Fluorescent staining of DNA to detect bacteria plicitly stressed and procedures to avoid contamination or viruses, of dye-permeable cells to distinguish dead are nicely laid out. I consider it must-read material for versus live cells, of specific species based on molecular phycologists, particularly for student and otherwise probes is also briefly covered. Pigment complements can be used as indicators of Four chapters 6 through 9 elaborate on isolation algal lineages to facilitate analysis of naturally occur- and purification of algal cultures.

They cover tech- ring algal species.

In the laboratory cultures, pigment niques from traditional capillary mouth pipetting to composition and abundance can be useful indicators of flow cytometric cell sorting. Details are given in regard physiological condition and cell concentration.

A high- to preparation of equipment and supplies and culture performance liquid chromatographic HPLC analysis medium including choice of seawater , isolation meth- of algal pigment is introduced in Chapter Technical ods for algae from different sources or with different details of sample collection and pre-processing, pig- living styles e.

To understand the life history of an alga, growing Crucial technical issues about flow cytometric isolation the alga through a complete life cycle is necessary.

Ways to detect Similarly, to accurately identify a morphotype to a contaminant organisms bacteria and fungi are also species, understanding of the life history is essential.

A separate chapter 22 Chapter 23 and 24 introduce techniques to grow adds to this last point by providing accounts on how to algae through the cycle of sexual and asexual repro- detect and how to prevent viral infection of the cul- duction. Types and conditions of sexual reproduction tures.

Algal species for which viruses have been isolat- e. As an ed are listed and the types and life history of viruses important part of dinoflagellate life history, conditions are also described. Yet it is often necessary Several other chapters are a nice addition to the to maintain one of a few to hundreds of cultures.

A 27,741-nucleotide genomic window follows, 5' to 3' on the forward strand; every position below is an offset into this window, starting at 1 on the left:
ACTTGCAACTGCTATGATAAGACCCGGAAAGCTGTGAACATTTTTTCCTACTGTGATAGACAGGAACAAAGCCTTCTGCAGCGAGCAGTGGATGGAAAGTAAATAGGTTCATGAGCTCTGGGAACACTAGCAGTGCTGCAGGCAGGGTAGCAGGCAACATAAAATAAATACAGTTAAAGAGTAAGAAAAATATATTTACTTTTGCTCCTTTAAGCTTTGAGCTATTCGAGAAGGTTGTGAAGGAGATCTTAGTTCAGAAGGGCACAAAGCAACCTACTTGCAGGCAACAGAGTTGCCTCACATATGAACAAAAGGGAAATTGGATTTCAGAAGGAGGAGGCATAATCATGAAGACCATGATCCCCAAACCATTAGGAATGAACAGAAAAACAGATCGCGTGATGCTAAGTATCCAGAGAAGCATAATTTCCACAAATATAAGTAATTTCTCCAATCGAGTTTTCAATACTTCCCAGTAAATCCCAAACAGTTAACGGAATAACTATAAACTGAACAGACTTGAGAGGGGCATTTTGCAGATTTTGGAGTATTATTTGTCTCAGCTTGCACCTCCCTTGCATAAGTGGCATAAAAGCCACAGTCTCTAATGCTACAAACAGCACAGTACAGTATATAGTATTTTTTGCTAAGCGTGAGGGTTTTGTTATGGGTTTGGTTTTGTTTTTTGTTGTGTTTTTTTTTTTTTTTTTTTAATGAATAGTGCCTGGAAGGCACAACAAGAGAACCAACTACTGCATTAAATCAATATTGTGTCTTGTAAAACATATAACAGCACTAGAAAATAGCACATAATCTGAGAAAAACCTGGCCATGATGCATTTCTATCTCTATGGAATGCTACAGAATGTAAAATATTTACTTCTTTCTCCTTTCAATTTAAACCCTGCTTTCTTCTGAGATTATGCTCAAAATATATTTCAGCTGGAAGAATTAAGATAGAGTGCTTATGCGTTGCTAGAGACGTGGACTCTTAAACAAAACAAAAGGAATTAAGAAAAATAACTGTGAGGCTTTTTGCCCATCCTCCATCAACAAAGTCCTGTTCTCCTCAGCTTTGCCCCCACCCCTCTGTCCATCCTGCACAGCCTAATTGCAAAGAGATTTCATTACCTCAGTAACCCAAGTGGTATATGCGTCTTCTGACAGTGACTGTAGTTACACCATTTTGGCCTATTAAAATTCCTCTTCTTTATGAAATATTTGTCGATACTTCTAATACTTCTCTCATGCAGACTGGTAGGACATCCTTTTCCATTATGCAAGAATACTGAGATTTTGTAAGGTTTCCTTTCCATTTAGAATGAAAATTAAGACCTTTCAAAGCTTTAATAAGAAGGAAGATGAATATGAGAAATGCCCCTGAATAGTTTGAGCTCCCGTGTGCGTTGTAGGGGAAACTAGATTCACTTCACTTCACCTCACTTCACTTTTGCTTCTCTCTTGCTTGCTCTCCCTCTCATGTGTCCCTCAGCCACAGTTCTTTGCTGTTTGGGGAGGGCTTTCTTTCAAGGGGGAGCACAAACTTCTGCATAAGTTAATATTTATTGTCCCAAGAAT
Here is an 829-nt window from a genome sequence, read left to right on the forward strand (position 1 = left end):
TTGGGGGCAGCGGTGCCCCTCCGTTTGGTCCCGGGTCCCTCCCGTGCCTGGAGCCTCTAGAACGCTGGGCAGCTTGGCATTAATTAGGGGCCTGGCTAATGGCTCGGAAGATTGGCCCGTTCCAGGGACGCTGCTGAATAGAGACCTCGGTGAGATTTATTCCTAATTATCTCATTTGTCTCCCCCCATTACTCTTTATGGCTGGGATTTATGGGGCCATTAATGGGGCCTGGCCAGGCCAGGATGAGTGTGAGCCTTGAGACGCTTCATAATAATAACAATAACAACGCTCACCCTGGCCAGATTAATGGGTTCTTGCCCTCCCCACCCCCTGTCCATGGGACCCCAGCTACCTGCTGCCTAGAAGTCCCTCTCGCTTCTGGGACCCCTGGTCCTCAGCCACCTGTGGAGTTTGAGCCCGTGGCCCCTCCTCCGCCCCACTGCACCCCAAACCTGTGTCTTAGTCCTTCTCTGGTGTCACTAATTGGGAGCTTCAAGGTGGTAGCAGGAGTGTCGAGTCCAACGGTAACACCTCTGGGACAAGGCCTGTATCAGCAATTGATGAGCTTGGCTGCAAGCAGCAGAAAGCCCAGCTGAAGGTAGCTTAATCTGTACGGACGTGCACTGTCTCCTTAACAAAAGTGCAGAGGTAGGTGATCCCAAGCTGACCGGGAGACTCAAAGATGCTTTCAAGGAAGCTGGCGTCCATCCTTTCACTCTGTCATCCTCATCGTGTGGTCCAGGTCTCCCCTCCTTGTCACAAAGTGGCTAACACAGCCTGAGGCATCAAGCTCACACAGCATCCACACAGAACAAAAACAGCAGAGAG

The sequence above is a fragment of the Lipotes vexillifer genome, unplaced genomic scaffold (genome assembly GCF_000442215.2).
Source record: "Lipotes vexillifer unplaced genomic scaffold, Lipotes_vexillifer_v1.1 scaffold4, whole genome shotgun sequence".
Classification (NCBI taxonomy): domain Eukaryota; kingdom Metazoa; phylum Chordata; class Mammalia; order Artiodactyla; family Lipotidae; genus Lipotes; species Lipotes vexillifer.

This theme of algal culturing. Chapter 19 deals with cul- book includes two chapters 10, 11 about methods to tures for studying physiological ecology of microalgae, maintain long-term cultures for microalgae and macro- and covers batch as well as continuous cultures for use alge.

Matrices of the media as well as growth conditions in studying physiological effects of nutrients and light.

1st Edition

Chapter 21 describes endogenous rhythms in macro- The chapters also demonstrate that a well-organized algae and daylength effects on algal development. Although contamination is an large-scale algal cultures are introduced in Chapters 13 important issue for all cultures, it is especially critical for through The topics range from growing algae in the effort to maintain long-term cultures.

If necessary, algal cultures can be cooled by a flow of cold water over the surface of the culture vessel or by controlling the air temperature with refrigerated air - conditioning units. Salinity Marine phytoplankton are extremely tolerant to changes in salinity.

Most species grow best at a salinity that is slightly lower than that of their native habitat, which is obtained by diluting sea water with tap water. Salinities of g.

Algal Culturing Techniques

Growth dynamics The growth of an axenic culture of micro-algae is characterized by five phases Fig. Cultures inoculated with exponentially growing algae have short lag phases, which can seriously reduce the time required for upscaling.